19th February 2019
Switzerland, a country considered by many as a tax haven, is taking a tougher stance than ever on tax fraud. The country looks to have bowed to international pressure and begun falling in line with international efforts to crack down on tax evasion. In fact, recently, Switzerland made its first exchange of information under the Common Reporting Standard, sharing data on approximately two million accounts to partner states in September 2018. These type of actions have been extremely effective in boosting compliance, with a recent Swiss tax amnesty bringing in $44.5 billion. Clearly, those in breach of the law can no longer get away with it so easily.
Swiss Tax Amnesty
The Swiss tax amnesty allowed citizens to report untaxed assets from all the way back from 2010 without any legal repercussion. The $44.5 billion recovered shows that this offer was readily seized upon by those who had been avoiding paying taxes. As a result of the disclosure, the Swiss state – federal, cantonal and local authorities taken together – received more than 3.8bn francs in extra tax payments. Apart from the offer of zero legal repercussions, the other main concern that taxpayers cited was fear around the implications of the Automatic Exchange of Information, illustrating the massive effectiveness of the current global measures aimed at creating stricter and more comprehensive tax systems.
What does it mean for contractors?
So, it’s clear to see that Swiss authorities have upped their game when it comes to tax and compliance. But what does this mean for contractors?
Well, as one of the world’s most advanced economies, with booming industries, high living standards and beautiful scenery, Switzerland is fast becoming a very attractive location for contingent workers. According to Swissroll, there are approximately 1,000,000 foreign employees in Switzerland. Furthermore, with the latest Manpower Talent Shortage survey suggesting 33% of employers in Switzerland have difficulty in recruiting, there will be plenty of opportunity for temporary workers.
However, for contractors looking to work in the destination, there are a number of things they should know beforehand:
Obtaining a work permit is a fairly straightforward process for EU nationals. Once they have an employment contract and a place to live, contractors can apply for a permit for the duration of their stay. 90-day declarations can be applied for 24 hours before a start date. Once the worker has secured a place to live, they may visit their local canton and upgrade their declaration to a full work permit if the assignment is longer than 90 days. However, non-EU nationals must secure an entry VISA from their local Swiss embassy in order to be able to register for and obtain a work permit.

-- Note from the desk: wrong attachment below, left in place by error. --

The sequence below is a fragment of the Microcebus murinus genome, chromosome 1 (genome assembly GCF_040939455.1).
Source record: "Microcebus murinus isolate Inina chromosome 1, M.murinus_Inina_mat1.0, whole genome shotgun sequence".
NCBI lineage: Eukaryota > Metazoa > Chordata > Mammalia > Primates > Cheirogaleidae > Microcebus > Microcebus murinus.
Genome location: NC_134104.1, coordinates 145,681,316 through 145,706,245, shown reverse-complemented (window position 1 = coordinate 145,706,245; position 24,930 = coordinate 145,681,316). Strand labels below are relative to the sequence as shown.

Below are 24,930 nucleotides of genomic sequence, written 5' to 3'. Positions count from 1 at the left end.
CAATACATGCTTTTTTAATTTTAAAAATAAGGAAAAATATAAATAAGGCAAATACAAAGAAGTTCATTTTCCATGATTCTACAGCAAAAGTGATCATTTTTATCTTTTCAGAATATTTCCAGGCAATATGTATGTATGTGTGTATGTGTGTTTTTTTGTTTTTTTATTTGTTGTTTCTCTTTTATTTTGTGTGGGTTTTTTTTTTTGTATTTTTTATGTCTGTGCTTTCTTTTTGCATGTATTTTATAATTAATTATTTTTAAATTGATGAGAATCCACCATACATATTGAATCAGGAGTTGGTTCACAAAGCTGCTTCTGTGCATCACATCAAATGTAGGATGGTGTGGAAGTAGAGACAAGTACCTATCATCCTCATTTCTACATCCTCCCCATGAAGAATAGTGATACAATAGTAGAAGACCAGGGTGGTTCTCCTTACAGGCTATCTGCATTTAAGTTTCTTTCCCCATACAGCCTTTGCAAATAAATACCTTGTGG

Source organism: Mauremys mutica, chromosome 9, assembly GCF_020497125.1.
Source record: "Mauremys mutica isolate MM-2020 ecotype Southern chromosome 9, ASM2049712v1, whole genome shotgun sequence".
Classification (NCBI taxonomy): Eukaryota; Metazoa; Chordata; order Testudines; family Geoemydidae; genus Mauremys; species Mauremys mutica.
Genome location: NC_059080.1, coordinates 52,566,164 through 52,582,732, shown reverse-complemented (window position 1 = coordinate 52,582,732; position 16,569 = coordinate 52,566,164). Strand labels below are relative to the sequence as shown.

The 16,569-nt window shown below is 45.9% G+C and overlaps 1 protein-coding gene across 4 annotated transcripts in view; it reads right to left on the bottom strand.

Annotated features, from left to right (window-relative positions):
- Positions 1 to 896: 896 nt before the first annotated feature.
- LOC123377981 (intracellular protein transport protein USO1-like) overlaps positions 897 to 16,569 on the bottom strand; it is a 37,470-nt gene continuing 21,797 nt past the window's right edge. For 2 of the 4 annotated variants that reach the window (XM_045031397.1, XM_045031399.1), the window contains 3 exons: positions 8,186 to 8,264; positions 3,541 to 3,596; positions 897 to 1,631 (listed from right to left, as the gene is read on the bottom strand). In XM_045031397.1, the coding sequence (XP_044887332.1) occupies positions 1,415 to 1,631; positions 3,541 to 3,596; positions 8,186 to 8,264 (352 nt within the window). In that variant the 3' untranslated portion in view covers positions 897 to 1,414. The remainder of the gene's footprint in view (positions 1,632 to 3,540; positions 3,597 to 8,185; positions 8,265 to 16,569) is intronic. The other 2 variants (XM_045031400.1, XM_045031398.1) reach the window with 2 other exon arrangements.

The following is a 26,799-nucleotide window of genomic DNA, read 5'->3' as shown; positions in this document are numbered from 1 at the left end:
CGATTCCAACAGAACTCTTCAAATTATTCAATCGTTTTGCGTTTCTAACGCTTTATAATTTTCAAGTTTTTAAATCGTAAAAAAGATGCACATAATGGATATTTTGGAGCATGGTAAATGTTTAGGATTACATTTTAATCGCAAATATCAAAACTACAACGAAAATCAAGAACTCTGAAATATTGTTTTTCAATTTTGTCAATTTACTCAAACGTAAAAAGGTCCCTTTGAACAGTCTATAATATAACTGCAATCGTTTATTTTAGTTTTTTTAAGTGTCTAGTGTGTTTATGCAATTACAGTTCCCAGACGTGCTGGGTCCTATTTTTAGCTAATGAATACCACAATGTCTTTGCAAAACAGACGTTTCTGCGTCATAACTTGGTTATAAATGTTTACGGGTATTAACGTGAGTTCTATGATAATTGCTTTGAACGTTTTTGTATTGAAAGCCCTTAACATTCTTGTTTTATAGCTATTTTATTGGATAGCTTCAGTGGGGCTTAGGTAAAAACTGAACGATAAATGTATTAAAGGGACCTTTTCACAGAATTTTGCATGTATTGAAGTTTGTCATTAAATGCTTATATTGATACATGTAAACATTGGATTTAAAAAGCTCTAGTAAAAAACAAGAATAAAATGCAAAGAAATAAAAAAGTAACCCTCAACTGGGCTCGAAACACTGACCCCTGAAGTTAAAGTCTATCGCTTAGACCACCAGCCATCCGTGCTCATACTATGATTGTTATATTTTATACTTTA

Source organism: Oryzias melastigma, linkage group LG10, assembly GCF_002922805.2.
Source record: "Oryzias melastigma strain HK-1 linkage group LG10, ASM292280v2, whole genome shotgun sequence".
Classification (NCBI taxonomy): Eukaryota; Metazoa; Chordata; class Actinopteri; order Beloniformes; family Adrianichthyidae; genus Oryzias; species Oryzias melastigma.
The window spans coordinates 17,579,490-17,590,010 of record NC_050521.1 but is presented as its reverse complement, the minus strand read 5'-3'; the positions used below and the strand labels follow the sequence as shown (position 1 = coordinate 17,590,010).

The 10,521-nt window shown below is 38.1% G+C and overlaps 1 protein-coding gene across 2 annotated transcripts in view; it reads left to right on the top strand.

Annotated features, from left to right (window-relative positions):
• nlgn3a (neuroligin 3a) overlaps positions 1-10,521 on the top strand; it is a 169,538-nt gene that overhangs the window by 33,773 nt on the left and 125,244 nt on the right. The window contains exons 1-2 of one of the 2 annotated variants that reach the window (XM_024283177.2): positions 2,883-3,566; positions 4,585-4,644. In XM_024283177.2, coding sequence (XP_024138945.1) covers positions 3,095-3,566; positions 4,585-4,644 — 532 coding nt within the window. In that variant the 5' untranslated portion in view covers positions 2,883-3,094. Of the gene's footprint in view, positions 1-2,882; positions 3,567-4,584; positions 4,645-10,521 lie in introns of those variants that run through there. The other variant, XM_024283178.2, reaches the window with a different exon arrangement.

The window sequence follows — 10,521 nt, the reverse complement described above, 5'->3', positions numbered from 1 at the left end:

Social security contributions depend on the worker’s salary level and the location of their employer among other things. Social security is mandatory, and there are two sides to the costs – employer costs (paid by the employer) and employee costs (paid by the employee). Those who are working in Switzerland on a contract basis often have to pay both sides. The costs in total are approximately 15%. Social security coverage in Switzerland is highly comprehensive, but there is no NHS, and medical care is all provided by the private sector. Anyone in Switzerland for more than 90 days must take out private medical insurance. If they don’t, the canton has the power to do this for them and to send the bill directly.
Contractors need to be aware
Clearly, authorities have shocked offenders into action. Even in countries previously known for being tax havens, there have been record tax collections. The money collected from the Swiss tax amnesty only serves to illustrate this even more clearly. Furthermore, this isn’t the only action that the Swiss government has taken. In September 2018 the Parliament approved the revised version of Tax Proposal 17, a proposal for corporate tax reform, aimed to set the basis for stricter rules on Swiss corporate tax. Contractors looking to work here need to be aware that Switzerland are not a soft touch on tax and compliance. Therefore, they will need to ensure that they are not unwittingly breaching the law. Unfortunately, with the raft of international standards and legislation being introduced, this is not an easy thing to do. For this reason, we recommend seeking out help from international experts.
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